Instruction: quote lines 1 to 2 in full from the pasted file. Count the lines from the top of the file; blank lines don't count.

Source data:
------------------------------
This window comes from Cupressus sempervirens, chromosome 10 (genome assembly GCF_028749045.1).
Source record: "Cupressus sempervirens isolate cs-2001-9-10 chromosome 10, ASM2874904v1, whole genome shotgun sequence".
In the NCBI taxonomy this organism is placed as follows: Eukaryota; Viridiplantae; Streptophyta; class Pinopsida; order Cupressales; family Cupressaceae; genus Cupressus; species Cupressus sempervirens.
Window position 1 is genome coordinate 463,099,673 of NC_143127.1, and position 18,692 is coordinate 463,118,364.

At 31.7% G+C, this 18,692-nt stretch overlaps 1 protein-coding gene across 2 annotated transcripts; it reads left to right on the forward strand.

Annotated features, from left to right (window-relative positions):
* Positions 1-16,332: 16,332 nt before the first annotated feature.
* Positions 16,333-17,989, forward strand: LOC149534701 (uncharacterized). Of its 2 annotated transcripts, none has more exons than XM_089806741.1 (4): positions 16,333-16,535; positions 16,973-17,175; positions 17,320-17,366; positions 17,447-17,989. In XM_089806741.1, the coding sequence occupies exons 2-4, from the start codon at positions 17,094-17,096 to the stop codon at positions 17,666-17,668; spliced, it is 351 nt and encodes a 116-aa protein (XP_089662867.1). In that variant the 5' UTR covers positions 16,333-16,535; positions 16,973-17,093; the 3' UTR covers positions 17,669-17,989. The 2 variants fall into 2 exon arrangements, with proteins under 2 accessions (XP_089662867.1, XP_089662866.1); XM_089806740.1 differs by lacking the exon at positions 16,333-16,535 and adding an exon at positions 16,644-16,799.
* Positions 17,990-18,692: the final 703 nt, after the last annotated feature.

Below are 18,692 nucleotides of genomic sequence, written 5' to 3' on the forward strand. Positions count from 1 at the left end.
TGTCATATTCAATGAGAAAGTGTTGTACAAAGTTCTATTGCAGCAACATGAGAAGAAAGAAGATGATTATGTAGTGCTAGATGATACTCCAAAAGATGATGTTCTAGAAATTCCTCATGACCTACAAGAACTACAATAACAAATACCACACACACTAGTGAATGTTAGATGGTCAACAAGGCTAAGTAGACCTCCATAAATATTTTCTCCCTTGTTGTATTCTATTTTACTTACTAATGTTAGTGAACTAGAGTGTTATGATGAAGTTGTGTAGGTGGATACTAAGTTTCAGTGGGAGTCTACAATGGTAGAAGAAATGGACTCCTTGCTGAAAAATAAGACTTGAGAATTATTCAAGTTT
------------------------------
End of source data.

This window comes from Cupressus sempervirens, chromosome 10 (genome assembly GCF_028749045.1).
Source record: "Cupressus sempervirens isolate cs-2001-9-10 chromosome 10, ASM2874904v1, whole genome shotgun sequence".